Carnegie Mellon University
msharifi_phd_lti_2012.pdf (3.98 MB)

Interpretation of User Comments for Detection of Malicious Websites

Download (3.98 MB)
posted on 2024-05-09, 19:09 authored by Mehrbod Sharifi

 Automated understanding of natural language is a challenging problem, which has remained  open for decades. We have investigated its special case, focused on identifying relevant concepts  in natural-language text in the context of a specific given task. We have developed a set of  general-purpose language interpretation techniques and applied them to the task of detecting  malicious websites by analyzing comments of website visitors. In this context, concepts are  related to behavior or contents of websites, such as presence of pop-ups and false testimonials. 

The developed algorithms are based on probabilistic topic models and other dimensionality  reduction techniques applied to a special case of multi-label text classification, where concepts  are output labels. We integrate information about the target task with other relevant information,  including relations among concepts and external knowledge sources using a concept graph. The  system iterates between training a topic model on the partially labeled data and optimizing the  parameters and the label assignments. We analyze several alternative versions of this  mechanism, such as one that measures the quality of separation among topics and eliminates  words that are not discriminative.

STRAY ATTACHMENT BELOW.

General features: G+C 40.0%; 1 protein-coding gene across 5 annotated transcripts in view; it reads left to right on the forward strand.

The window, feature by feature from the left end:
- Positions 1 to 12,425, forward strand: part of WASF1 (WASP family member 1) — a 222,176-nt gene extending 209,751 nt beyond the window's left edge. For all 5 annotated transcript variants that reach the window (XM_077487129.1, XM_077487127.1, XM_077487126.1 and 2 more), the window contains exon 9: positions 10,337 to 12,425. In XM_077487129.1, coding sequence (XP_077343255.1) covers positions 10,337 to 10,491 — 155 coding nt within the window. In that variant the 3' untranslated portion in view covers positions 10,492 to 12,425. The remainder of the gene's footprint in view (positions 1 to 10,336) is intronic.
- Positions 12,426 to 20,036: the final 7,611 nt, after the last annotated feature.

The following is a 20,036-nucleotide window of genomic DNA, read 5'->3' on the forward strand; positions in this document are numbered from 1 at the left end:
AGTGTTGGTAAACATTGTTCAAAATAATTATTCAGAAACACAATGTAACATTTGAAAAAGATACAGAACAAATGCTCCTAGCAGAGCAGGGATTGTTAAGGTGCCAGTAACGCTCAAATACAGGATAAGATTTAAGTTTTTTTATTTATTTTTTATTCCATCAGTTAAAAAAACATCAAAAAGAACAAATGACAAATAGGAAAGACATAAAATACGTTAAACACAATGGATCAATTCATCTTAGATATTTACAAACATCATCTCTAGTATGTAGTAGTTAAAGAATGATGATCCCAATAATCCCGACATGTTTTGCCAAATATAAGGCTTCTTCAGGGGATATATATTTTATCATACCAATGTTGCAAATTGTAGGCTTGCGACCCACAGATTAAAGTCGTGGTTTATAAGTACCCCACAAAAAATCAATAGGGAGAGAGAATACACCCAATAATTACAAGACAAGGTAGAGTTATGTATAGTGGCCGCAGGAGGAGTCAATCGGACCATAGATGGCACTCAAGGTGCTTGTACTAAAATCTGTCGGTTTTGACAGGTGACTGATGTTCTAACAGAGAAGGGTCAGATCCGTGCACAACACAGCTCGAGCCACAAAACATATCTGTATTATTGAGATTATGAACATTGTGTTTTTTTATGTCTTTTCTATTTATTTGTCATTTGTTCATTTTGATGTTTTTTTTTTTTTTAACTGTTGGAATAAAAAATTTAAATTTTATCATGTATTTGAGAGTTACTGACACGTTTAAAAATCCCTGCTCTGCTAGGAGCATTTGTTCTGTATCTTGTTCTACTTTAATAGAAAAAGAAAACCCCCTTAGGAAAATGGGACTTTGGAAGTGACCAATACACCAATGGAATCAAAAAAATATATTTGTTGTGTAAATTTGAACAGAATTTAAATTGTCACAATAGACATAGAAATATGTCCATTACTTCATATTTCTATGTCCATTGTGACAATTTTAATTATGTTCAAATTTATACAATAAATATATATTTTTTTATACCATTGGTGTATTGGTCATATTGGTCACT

For the task of detecting malicious websites, we have developed an approach that applies machine-learning techniques to the automatically collected data about websites and achieves  98% precision and 95% recall. We present a crowdsourcing system for collecting multiple-choice and free-text comments from website visitors, which is especially useful when other  sources of information are insufficient or unreliable. We improve detection performance by  considering the text features in the comments about the website. This performance gain is greater  when using unstructured free-text comments than using multiple-choice comments. Finally, we  have evaluated the performance of our language interpretation framework, and shown that the  performance gain from the extracted concepts is related to the popularity of the website and task-based concepts are complementary to text features for obscure websites.  




Degree Type

  • Dissertation


  • Computer Science

Degree Name

  • Doctor of Philosophy (PhD)


Jamie Carbonell

Usage metrics



    Ref. manager